Minnows Burkina Faso overcame an embarrassing refereeing display to shock Ghana 3-2 on penalties to reach their first African Cup of Nations final, where they will face Nigeria.
After a 1-1 draw in normal time, the Burkinabes dominated extra-time but could not find a breakthrough, with Jonathan Pitroipa incorrectly shown a second yellow card for diving. He will miss the final.
Burkina Faso won the shoot-out 3-2 to go one better than their semi-final appearance in 1998, when they were hosts.
CAF could still overturn Pitroipa’s dismissal, but the rules state bookings can only be cancelled for mistaken identity.
Tunisian ref Slim Jdidi had awarded Ghana a soft penalty in the first half, which Mubarak Wakaso converted, having just rejected a Burkinabe penalty appeal with far greater merit.
He then disallowed Prejuce Nakoulma’s extra-time goal, deciding he had fouled John Boye in doing so.
The crowning glory came late in extra time, when Pitroipa was clearly tripped in the box by Boye, but Jdidi booked him for diving, before sending him off as he had already been carded.
In fairness to Ghana, they were also on the end of some odd decisions, such as that to only book Paul Koulibaly after he kicked Asamoah Gyan in the groin.
Burkina Faso ultimately should have won it in spite of the refereeing, with powerhouse striker Bance missing two good chances and seeing another cleared off the line by Harrison Afful.
However, the Augsburg target man was a hero in the end as his cheeky ‘Panenka’ penalty proved to be the winner, with Douda Diakite brilliantly saving from Emmanuel Agyemang-Badu to send the Stallions into their first final.
It was an unusual if entertaining match, played on the now infamous rotten pitch at the Mbombela, effectively home advantage for Burkina Faso as they have played there throughout these finals.
Ghana, who were unconvincing in their quarter-final win over Cape Verde, were also not helped by the loss of two key players to injury. Full-back John Pantsil appeared to snap his hamstring on seven minutes, while Mohamed Rabiu picked up a knock late in the first half and was replaced after failing to run it off.
Despite having better possession and attacking with more frequency, Burkina Faso found themselves behind early on when Jdidi decided that Saidu Panandetiguiri had fouled Christian Atsu when they rose for a header. The full-back’s leap was mistimed, but he did not appear to significantly touch the Porto winger.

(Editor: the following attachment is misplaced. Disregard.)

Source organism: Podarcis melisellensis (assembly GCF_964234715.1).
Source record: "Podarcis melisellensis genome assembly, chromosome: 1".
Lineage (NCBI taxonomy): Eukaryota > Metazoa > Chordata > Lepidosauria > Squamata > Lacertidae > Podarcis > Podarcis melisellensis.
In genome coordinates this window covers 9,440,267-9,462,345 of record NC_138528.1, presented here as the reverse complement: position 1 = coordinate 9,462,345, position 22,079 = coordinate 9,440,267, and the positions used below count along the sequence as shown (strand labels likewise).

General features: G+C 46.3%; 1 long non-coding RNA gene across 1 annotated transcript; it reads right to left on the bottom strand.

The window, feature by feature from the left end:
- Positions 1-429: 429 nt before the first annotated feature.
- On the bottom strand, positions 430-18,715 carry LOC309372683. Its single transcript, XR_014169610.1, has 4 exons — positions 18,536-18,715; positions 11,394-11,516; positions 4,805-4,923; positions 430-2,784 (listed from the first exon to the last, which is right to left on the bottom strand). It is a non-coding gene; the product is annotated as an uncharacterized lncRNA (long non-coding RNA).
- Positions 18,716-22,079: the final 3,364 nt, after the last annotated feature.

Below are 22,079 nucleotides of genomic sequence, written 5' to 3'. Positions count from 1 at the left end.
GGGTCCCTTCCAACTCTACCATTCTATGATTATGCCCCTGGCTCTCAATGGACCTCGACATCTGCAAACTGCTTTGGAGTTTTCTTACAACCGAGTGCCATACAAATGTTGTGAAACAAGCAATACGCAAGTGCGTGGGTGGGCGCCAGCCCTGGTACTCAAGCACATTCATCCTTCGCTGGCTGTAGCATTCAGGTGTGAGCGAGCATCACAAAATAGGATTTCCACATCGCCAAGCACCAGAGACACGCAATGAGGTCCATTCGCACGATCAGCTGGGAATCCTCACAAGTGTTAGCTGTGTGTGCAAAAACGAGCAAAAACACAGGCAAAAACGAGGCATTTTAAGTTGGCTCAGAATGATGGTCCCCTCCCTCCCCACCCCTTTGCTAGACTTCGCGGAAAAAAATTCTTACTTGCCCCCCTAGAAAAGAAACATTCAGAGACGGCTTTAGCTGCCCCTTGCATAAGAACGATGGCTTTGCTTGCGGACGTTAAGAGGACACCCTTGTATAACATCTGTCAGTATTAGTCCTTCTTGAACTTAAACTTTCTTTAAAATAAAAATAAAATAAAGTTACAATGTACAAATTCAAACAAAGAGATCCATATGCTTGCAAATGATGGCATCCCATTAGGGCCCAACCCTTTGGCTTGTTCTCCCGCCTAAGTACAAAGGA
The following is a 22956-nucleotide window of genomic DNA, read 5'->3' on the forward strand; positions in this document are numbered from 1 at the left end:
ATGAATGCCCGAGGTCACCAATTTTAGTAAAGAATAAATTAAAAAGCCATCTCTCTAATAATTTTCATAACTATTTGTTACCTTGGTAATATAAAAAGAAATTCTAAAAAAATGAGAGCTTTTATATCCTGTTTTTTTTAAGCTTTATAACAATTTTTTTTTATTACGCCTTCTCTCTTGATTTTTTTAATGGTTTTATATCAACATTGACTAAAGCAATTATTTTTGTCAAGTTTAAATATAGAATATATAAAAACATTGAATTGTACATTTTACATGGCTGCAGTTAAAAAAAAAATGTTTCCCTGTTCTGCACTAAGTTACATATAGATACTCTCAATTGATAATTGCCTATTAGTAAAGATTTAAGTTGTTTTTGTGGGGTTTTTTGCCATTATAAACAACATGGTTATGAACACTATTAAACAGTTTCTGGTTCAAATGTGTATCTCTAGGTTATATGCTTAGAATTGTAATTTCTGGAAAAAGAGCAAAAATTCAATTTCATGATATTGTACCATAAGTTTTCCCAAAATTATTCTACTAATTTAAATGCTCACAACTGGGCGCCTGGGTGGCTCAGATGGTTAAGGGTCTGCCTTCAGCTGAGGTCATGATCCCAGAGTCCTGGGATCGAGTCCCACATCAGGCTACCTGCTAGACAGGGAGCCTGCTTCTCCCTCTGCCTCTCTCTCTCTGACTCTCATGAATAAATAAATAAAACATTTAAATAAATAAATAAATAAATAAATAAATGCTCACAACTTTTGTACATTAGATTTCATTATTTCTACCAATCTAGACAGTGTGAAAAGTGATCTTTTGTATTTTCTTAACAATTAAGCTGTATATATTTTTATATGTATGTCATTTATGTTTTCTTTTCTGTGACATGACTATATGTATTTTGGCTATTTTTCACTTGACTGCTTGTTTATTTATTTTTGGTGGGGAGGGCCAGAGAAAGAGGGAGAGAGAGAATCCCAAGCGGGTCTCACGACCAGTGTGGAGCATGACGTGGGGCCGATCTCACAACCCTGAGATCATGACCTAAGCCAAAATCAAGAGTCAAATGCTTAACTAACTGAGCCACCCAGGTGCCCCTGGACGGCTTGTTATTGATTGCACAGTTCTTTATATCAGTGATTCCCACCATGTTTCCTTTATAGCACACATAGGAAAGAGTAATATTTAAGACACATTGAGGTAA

Wakaso converted for his fourth goal of the finals, three of which have come from the spot.
Both sides had chances, with Nakoulma twice going close while Gyan and Solomon Asante had decent efforts.
Meanwhile, the referee had denied both sides more obvious penalties when Pitroipa was shoved by Boye while Koulibaly seemed to foul Agyemang-Badu in the box.
The second half saw both create chances, as a towering Bance header hit the bar before Gyan hit the post after Atsu’s cross.
Burkina Faso were playing more positively and deserved to equalise when Bance rolled it home after a fantastic Charles Kabore through-ball.
With a quarter-of-an-hour left referee Jdid came into his own. Gyan sent a header inches wide when Koulibaly – who was hitting the deck after rising to challenge him – lashed out, kicking the ex-Sunderland striker in the genitals.
Either the referee saw it, or did not, meaning it was either a red, or nothing: he booked Koulibaly.
Extra-time saw Afful and Gyan go close for Ghana but Burkina Faso had the greater chances. Bakary Kone put a free header over the bar, Nakoulma saw one disallowed, Bance missed two good opportunities and was denied another by Afful’s remarkable goal-line block, while Koulibaly saw a shot saved by Abdul Fatawu Dauda.
On 116 minutes Pitroipa was chopped down just inside the box by Boye. Jdidi brandished yellow and then red cards as the former Hamburg winger trudged off to watch the remainder from the stands.
He kept his composure admirably, but could not contain his emotion, weeping after the shoot-out.
Isaac Vorsah missed a candidate for worst penalty of the year, with Emmanuel Clottey putting his wide. There was an element of justice when Koulibaly missed his, but Burkina Faso went back ahead when Bance impudently chipped the ball down the middle.
It fell to Agyemang-Badu, one of Ghana’s more celebrated players, but his kick was met by Diakite, who led the celebrations as Burkina Faso became the second outsider in two years to reach the final.
Zambia won last time and, with in-form Nigeria waiting, Paul Put’s side have a huge task to emulate them.